On my eighteenth birthday I received a letter from the government. It came in a plain white envelope with a black stamp in the corner. Along the bottom, in faded red ink, was the urgent message, “TIME SENSITIVE INFORMATION: OPEN IMMEDIATELY.” I signed for the letter. Receiving it was mandatory.
I wished there was somebody else in the house with me, but my siblings had already moved out and my parents were shopping for furniture to remodel my room when I left for college. The silence in the house was absolute.
I took out my phone: “It’s here,” I texted Ally.
Ally: “OMG! On my way! Did you open it?”
Me: “Not yet. Door’s unlocked.”
I walked upstairs to my bedroom slowly looking at the envelope. It felt heavy in my hands, but that was probably only in my head. I placed the letter on my desk and sat in front of it. My dim, dark reflection caught in my computer monitor watched me as I tried to ignore the envelope sitting in front of me. I wanted Ally with me, but I could only resist the temptation for a few minutes before I opened it.
I put my finger under the triangular flap and slid it across the envelope. The sound of ripping paper filled my room. Inside was a single piece of paper expertly folded into thirds. The corners aligned perfectly. I wondered if there was one person at the Bureau that spent all day folding these letters into perfect thirds. It was, after all, a very important piece of paper that deserved that level of attention to detail, because printed on this piece of paper was the exact date of my death–my expiration date.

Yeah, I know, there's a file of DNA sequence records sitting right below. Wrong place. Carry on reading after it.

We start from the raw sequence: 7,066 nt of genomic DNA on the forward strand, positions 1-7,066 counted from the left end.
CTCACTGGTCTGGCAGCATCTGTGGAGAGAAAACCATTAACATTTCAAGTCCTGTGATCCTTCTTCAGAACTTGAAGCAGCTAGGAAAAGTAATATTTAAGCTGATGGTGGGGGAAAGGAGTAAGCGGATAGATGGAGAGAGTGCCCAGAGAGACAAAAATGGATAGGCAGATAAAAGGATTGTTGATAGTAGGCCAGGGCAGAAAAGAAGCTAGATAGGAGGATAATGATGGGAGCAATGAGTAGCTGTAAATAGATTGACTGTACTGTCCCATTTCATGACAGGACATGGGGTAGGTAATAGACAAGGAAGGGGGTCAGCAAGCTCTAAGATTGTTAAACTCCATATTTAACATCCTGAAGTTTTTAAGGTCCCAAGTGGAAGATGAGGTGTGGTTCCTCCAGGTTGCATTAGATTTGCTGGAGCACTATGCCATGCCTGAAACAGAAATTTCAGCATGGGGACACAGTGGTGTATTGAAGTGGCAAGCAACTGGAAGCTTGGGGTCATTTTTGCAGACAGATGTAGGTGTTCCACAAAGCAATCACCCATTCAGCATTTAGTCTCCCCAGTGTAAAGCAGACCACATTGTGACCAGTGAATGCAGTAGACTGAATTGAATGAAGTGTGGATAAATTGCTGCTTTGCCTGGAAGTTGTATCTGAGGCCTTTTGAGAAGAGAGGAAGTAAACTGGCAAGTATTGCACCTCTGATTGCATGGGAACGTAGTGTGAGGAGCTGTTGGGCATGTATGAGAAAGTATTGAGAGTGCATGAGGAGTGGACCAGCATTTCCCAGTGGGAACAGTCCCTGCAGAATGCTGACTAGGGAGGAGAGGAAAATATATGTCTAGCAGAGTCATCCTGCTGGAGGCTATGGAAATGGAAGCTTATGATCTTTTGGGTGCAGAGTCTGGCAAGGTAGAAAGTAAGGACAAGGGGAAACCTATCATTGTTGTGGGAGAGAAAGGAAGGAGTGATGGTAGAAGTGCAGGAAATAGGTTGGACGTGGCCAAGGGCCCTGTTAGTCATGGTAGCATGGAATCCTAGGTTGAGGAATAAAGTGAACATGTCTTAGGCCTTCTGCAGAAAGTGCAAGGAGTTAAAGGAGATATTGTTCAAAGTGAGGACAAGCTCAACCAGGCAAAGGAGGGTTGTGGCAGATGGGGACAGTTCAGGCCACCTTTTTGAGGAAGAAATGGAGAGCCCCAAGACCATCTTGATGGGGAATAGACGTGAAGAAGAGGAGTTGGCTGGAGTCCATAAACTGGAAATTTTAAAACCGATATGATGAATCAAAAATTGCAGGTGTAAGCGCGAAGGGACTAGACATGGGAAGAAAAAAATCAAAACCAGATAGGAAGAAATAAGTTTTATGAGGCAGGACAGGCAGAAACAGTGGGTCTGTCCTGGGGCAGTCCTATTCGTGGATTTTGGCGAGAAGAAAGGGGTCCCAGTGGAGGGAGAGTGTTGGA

As part of the Third Law of Humanitarianism every eighteen year old received this letter from the government. The date printed on the paper was one hundred percent accurate.
My heart pounded in my chest. “Relax,” I said to myself, “there isn’t anything to worry about.” I was in decent physical condition. There wasn’t any trace of cancer, high blood pressure, or diabetes in my family history. My grandfather had died from a heart attack, but he was eighty-three. That couldn’t be blamed on faulty equipment. Of my immediate family my father had the shortest expected lifespan at seventy-two years, while my sister had the longest at one hundred and three. Everything would be fine.
I unfolded the letter:
Dear Matthias Williams,
In accordance with the Third Act of Humanitarianism we are sending this letter to inform you of your expiration date:
May 24, 2034
The Expiration Date Bureau
I glanced up at the calendar: May 22, 2034.
Everything went dark. For a long while I stared looking at the date written on the letter. My mind, failing to rationalize the information with my reality and my plans for the future. I was left in a deaf daze. My eyes stuck to the letter, not perceiving anything. My mind no longer working.
It was only when my bedroom door burst open that I snapped out of the haze. It was Ally.
She was smiling at me, trying to catch her breath. Her makeup was done hastily, and her hair was pulled back in a sloppy ponytail. She was wearing a coat that was too warm, and she had on two different types of shoes. “Sorry,” She said noticing me look at her shoes, “I sort of rushed to get over here.” She looked at me and her broad smiled vanished.
There was concern in her voice, “Are you crying?”
Then there was fear, “Why are you crying?”
I reached up and touched my face. There were tears covering my cheeks. I wiped them off.
“Is that the letter?” she asked. Her voice cracked in her throat.